But how can this study be taken further? It would be interesting to look at more in depth what other factors might be facilitating adaptation to each ecotype looked at in this study. Do species with a more generalized or conserved body shape display a wider array of behavioral tactics than other species? Additionally, looking at how frog species in Australia have adapted resistance (or if adaptation has occurred) to the chytrid fungus and if these potential adaptations have undergone convergent evolution, would be interesting to consider. Chytridiomycosis, a disease caused by the zoosporic chytrid fungus Batrachochytrium dendrobatidis (Bd),   is on the rise. One hypothesis is that the origin of Bd was in Australia; however recent evidence places the origin in Africa (Weldon, et al. 2004). With an increase in the chytrid fungus, major die offs have occurred in Australia that has caused the extinction of four species and has led to a dramatic decline of at least ten others (Chytridiomycosis, 2013). How have Australian frogs adapted or have they adapted? Are their similar adaptations across different clades or is adaptation similar among species sharing the same ecotype? Learning about resistance adaptations and how they evolved, can better help the understanding of the dynamics of the chytrid fungus and potentially aid in treating the disease. The discovery of immunological resistance to this pathogenic fungus can provide for an exciting fundamental breakthrough that offers hope and a critical tool for dealing with a global epidemic affecting wild amphibian populations.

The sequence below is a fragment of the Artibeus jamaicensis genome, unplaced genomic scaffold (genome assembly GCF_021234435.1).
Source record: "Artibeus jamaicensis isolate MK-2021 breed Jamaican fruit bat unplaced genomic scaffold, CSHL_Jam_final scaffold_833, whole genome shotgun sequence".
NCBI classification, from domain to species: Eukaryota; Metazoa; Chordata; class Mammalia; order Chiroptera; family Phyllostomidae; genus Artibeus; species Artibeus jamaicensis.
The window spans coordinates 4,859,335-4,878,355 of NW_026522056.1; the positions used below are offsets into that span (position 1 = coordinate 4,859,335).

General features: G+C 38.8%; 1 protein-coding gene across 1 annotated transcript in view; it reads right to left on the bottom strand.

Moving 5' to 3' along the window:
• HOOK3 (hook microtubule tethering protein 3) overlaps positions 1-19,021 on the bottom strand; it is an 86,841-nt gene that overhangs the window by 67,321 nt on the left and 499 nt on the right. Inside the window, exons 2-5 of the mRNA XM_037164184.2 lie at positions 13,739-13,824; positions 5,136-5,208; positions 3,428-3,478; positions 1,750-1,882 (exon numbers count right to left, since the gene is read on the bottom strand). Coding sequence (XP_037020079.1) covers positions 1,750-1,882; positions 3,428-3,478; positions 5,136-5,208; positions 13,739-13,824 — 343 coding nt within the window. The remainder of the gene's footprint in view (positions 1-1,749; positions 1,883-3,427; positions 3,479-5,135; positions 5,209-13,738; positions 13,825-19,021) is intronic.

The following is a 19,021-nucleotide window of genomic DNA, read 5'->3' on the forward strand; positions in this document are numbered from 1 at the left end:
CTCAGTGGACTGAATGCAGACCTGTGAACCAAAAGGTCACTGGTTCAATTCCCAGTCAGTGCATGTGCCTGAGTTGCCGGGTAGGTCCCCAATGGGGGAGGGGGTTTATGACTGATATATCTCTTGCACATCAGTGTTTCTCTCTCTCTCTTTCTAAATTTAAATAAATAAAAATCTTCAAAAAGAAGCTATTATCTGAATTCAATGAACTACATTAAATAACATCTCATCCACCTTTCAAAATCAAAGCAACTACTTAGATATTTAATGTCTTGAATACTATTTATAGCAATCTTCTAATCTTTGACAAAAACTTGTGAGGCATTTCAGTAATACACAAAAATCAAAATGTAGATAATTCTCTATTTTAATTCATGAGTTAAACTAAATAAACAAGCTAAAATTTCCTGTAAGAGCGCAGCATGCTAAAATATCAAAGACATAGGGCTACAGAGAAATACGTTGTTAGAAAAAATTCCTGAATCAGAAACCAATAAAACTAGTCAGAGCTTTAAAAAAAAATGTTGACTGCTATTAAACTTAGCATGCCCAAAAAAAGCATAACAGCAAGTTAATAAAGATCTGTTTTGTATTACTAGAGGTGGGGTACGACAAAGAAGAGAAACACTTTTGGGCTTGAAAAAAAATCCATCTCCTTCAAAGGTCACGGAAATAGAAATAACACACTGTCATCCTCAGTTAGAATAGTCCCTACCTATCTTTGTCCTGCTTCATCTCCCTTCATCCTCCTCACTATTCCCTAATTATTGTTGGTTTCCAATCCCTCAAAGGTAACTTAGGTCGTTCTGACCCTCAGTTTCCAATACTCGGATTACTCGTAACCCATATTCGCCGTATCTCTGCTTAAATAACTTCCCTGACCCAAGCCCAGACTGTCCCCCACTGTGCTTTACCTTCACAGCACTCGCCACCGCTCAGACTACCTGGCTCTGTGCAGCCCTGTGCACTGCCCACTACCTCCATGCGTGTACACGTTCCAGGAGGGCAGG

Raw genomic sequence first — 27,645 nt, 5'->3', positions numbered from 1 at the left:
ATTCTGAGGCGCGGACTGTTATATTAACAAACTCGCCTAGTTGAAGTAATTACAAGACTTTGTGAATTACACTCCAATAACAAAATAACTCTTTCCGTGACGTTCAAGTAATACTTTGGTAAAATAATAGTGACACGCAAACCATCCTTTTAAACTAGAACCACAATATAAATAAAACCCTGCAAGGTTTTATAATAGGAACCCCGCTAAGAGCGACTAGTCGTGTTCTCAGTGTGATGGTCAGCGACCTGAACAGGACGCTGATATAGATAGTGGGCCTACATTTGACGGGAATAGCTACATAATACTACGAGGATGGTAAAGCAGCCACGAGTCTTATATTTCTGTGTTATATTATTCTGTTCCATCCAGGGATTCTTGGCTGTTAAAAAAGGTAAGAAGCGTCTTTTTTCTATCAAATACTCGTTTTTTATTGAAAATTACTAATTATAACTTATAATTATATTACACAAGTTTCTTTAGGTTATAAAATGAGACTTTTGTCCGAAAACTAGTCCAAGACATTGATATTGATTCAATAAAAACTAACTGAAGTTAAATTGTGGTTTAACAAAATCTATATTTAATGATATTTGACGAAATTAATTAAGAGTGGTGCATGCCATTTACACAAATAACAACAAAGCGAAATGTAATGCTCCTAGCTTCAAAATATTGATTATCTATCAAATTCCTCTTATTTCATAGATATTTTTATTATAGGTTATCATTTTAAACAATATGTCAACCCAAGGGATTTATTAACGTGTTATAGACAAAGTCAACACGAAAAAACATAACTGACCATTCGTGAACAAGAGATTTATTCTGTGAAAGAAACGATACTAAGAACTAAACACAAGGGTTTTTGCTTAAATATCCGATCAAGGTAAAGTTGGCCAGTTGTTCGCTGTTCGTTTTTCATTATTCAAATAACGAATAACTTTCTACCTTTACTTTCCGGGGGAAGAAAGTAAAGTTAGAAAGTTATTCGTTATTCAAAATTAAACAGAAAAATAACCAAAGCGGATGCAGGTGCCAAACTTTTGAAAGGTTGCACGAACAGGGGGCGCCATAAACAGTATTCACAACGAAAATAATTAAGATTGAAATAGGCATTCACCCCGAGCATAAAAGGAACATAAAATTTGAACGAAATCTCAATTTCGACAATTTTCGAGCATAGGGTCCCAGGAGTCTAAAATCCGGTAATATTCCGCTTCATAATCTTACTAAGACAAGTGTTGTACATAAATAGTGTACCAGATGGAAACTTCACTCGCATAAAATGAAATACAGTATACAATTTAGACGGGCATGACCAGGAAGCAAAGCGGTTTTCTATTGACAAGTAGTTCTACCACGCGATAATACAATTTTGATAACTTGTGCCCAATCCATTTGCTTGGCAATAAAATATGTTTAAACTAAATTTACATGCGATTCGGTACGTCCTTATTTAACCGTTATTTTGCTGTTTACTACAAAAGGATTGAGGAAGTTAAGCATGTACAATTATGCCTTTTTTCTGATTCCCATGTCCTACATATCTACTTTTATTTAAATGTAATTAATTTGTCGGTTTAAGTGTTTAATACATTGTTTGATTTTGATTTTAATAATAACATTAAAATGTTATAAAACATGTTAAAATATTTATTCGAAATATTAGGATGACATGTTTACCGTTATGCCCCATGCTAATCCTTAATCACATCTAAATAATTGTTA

Additional information:

Want to check out convergent evolution and ecotype diversification for yourself? Check out the original Vidal et al. 2015 paper here.

Still interested in reading further? Check out this paper that discusses convergent evolution and morphological diversification with Anolis lizards in the Caribbean.